Such as: on bougainvillea, we get a small caterpillar called a “looper” that resembles an inch worm. It eats the leaves voraciously. Many people are using the neonic insecticide, imidacloprid, with brand names of Merit, Premise, etc, to control them. It does kill them, as it’s a has a systemic mode of action, meaning the plant absorbs the insecticide and it becomes present in the plants tissues. This mean that, when a bug ingests a plant leaf, it kills the bug. Neat.

Unfortunately, the insecticide also kills predatory bugs that live on a bougie, who, in turn, keep a nasty spider mite in check, of which said spider mite sucks the juices of the flower, causing a weirdly crinkled bloom (well, not really the flower, Bougies have bracts, which are modified leaves, that’s another lesson). To keep everyone happy, except the caterpillar, use instead an insecticide called BT, which targets just the caterpillar. (It’s not really an insecticide but a bacteria called Bacillus thuringiensis, you can get a powder and mix it or a pre mixed spray. Non toxic, safe for everything except caterpillar type bugs)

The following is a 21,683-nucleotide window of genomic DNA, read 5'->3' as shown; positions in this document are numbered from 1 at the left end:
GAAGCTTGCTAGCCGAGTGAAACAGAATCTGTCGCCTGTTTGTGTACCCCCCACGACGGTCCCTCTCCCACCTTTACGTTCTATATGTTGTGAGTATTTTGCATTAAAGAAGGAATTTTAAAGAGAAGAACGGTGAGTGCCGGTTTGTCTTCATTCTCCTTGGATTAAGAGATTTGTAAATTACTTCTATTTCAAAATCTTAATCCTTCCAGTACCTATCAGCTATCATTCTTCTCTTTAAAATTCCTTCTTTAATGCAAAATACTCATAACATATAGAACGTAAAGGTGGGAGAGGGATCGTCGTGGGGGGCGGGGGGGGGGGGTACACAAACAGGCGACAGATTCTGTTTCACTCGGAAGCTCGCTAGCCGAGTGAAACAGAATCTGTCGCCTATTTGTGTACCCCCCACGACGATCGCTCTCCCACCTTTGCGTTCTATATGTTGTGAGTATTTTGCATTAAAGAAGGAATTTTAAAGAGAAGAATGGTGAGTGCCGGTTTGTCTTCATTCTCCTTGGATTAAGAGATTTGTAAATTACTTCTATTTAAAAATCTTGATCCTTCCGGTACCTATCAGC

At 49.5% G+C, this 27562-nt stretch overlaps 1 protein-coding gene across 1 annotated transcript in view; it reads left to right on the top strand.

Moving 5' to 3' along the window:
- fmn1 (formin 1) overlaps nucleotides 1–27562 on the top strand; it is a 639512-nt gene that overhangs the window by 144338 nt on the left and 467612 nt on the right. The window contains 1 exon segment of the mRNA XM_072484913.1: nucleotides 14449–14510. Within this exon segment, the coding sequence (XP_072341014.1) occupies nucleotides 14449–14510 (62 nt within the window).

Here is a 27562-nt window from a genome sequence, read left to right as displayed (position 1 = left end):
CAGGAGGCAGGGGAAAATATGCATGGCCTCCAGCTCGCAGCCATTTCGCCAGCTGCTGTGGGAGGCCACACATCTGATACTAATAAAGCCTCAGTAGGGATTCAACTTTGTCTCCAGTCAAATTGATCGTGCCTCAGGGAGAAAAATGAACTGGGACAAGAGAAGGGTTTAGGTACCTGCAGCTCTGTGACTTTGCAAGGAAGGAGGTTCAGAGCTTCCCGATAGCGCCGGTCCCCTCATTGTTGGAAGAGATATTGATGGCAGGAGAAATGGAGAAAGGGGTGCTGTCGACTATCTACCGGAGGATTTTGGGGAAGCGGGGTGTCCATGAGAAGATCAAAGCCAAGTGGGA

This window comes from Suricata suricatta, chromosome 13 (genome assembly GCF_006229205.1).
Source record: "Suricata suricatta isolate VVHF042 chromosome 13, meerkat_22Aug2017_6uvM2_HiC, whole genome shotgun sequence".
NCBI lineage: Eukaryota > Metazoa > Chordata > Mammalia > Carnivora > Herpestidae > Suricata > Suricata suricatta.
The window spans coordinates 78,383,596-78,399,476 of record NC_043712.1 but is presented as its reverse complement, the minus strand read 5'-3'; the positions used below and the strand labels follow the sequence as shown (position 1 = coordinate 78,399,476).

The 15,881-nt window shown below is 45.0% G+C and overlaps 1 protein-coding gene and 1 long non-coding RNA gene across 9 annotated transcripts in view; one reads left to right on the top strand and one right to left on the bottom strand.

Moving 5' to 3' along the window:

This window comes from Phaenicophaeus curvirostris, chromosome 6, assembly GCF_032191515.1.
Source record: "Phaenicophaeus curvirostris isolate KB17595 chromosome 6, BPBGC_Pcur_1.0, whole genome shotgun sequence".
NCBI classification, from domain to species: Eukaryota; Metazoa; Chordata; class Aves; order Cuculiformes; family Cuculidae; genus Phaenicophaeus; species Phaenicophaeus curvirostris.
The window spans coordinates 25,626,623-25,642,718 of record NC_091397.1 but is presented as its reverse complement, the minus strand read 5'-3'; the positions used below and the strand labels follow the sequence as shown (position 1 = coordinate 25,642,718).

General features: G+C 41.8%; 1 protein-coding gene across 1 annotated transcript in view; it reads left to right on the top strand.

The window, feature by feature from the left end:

Anyhow. Back to the buttonwood.

Notice the small leaves?

This is a large leaf from one of my stock trees.

People are always asking about how to get small leaves on a buttonwood (and any tree, really). Well now, I’m here to help!

The best way to get small leaves on any tree is to….ready for it? Do you have your pen and paper in hand?

The best way is to….not worry about it. Your first inperitive is building the branch. Thickness, taper, movement, and then ramification. That means more secondary, and tertiary branches. And through making more branches, you’ll get more leaves. More leaves mean….ready?

Smaller leaves! A tree is like a small (or big) solar energy collection machine. But it only needs just so many square inches of the photovoltaic material we call “the leaf” in order to survive. A tree with few branches will have big leaves. When we cut the grow tips or defoliate a tree, the hormones throw the tree into gear to grow as many leaves as it can. But, here’s why more branches mean smaller leaves, the tree will stop the leaf growth (generally) when that surface area is achieved

Basically, if a tree loses all its leaves, it will grow back twice as many, in response, but they’ll tend to grow back half as large.

What my goal is, at this pruning and maintenance session, is more branching. To do this, we cut will all the grow tips.

This removes the auxin at the tip, allowing the cytokinins to become dominant, which stimulates dormant buds to grow. Hormones aren’t just for teenagers and elephants in must.